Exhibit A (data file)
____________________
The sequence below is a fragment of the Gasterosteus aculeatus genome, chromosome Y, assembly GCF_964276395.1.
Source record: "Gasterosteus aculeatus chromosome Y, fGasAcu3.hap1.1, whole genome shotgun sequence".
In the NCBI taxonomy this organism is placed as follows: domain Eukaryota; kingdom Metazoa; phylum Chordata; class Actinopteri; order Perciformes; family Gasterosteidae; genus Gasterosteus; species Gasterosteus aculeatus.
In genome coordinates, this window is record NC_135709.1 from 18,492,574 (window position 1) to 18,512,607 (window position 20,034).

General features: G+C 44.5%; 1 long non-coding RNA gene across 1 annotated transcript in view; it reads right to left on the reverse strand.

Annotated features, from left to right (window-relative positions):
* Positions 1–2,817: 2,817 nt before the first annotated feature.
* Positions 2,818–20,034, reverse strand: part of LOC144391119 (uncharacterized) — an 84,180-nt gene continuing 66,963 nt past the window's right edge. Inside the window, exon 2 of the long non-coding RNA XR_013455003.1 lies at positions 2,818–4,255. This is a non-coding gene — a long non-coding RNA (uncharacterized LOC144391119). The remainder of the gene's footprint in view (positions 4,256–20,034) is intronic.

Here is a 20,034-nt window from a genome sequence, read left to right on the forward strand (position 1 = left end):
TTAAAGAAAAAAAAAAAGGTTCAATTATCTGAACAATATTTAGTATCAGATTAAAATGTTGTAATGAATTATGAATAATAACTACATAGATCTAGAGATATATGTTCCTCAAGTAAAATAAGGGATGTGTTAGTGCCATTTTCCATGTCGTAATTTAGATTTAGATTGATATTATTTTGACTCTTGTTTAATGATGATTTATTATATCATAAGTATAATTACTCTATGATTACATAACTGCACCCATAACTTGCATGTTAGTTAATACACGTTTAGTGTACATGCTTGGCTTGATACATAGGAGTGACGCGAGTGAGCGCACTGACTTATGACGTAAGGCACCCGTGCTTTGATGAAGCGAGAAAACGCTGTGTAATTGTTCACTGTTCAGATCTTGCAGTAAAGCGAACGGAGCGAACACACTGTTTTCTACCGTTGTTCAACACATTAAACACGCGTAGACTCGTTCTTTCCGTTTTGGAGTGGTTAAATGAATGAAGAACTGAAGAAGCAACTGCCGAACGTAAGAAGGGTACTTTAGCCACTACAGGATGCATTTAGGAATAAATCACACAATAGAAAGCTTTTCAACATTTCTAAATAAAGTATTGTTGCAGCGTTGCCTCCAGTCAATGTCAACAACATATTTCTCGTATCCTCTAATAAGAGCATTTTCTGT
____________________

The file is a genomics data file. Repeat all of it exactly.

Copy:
The sequence below is a fragment of the Gasterosteus aculeatus genome, chromosome Y, assembly GCF_964276395.1.
Source record: "Gasterosteus aculeatus chromosome Y, fGasAcu3.hap1.1, whole genome shotgun sequence".
In the NCBI taxonomy this organism is placed as follows: domain Eukaryota; kingdom Metazoa; phylum Chordata; class Actinopteri; order Perciformes; family Gasterosteidae; genus Gasterosteus; species Gasterosteus aculeatus.
In genome coordinates, this window is record NC_135709.1 from 18,492,574 (window position 1) to 18,512,607 (window position 20,034).

General features: G+C 44.5%; 1 long non-coding RNA gene across 1 annotated transcript in view; it reads right to left on the reverse strand.

Annotated features, from left to right (window-relative positions):
* Positions 1–2,817: 2,817 nt before the first annotated feature.
* Positions 2,818–20,034, reverse strand: part of LOC144391119 (uncharacterized) — an 84,180-nt gene continuing 66,963 nt past the window's right edge. Inside the window, exon 2 of the long non-coding RNA XR_013455003.1 lies at positions 2,818–4,255. This is a non-coding gene — a long non-coding RNA (uncharacterized LOC144391119). The remainder of the gene's footprint in view (positions 4,256–20,034) is intronic.

Here is a 20,034-nt window from a genome sequence, read left to right on the forward strand (position 1 = left end):
TTAAAGAAAAAAAAAAAGGTTCAATTATCTGAACAATATTTAGTATCAGATTAAAATGTTGTAATGAATTATGAATAATAACTACATAGATCTAGAGATATATGTTCCTCAAGTAAAATAAGGGATGTGTTAGTGCCATTTTCCATGTCGTAATTTAGATTTAGATTGATATTATTTTGACTCTTGTTTAATGATGATTTATTATATCATAAGTATAATTACTCTATGATTACATAACTGCACCCATAACTTGCATGTTAGTTAATACACGTTTAGTGTACATGCTTGGCTTGATACATAGGAGTGACGCGAGTGAGCGCACTGACTTATGACGTAAGGCACCCGTGCTTTGATGAAGCGAGAAAACGCTGTGTAATTGTTCACTGTTCAGATCTTGCAGTAAAGCGAACGGAGCGAACACACTGTTTTCTACCGTTGTTCAACACATTAAACACGCGTAGACTCGTTCTTTCCGTTTTGGAGTGGTTAAATGAATGAAGAACTGAAGAAGCAACTGCCGAACGTAAGAAGGGTACTTTAGCCACTACAGGATGCATTTAGGAATAAATCACACAATAGAAAGCTTTTCAACATTTCTAAATAAAGTATTGTTGCAGCGTTGCCTCCAGTCAATGTCAACAACATATTTCTCGTATCCTCTAATAAGAGCATTTTCTGT